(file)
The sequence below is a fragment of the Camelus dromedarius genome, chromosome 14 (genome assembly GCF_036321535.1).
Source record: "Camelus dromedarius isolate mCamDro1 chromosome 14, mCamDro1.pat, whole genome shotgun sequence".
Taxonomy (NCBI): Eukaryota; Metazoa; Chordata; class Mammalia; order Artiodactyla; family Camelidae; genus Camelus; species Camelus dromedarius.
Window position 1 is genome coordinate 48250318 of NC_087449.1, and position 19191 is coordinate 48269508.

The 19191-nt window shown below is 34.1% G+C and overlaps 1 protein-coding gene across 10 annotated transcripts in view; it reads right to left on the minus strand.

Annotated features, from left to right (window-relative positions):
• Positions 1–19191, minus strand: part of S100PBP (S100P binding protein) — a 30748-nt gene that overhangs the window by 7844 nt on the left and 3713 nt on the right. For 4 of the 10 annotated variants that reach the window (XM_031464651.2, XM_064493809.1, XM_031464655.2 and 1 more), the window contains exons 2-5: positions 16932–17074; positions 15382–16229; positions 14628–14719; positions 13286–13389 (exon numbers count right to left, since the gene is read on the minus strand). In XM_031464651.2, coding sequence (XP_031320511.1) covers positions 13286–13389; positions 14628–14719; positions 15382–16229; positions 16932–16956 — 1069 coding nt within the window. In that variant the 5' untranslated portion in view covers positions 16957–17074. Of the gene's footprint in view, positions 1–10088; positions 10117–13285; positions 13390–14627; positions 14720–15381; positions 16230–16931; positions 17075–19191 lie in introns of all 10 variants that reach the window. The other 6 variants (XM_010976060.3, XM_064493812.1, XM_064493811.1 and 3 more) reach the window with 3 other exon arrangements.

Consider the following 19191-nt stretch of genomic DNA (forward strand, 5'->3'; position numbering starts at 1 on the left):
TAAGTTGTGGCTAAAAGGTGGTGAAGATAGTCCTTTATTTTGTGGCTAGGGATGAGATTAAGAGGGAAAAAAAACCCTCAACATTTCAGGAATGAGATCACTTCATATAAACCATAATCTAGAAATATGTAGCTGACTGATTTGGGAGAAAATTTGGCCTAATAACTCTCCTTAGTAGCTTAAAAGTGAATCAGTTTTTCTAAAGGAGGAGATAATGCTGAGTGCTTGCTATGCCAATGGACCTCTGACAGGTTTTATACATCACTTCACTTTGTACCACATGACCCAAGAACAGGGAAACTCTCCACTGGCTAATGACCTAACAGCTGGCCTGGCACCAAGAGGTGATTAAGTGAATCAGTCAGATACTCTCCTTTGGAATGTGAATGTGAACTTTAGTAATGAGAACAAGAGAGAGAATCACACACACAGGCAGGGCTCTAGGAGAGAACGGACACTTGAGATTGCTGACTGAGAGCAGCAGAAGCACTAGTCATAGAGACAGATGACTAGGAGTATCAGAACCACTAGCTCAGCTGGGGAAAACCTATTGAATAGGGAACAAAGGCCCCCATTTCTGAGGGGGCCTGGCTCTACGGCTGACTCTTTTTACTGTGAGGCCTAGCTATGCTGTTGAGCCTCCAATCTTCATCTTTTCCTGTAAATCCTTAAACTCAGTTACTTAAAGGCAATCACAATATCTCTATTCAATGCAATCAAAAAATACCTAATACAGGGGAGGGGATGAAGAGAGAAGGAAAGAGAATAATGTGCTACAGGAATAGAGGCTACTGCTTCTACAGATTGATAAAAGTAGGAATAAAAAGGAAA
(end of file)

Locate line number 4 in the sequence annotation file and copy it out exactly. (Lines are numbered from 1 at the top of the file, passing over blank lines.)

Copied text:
Window position 1 is genome coordinate 48250318 of NC_087449.1, and position 19191 is coordinate 48269508.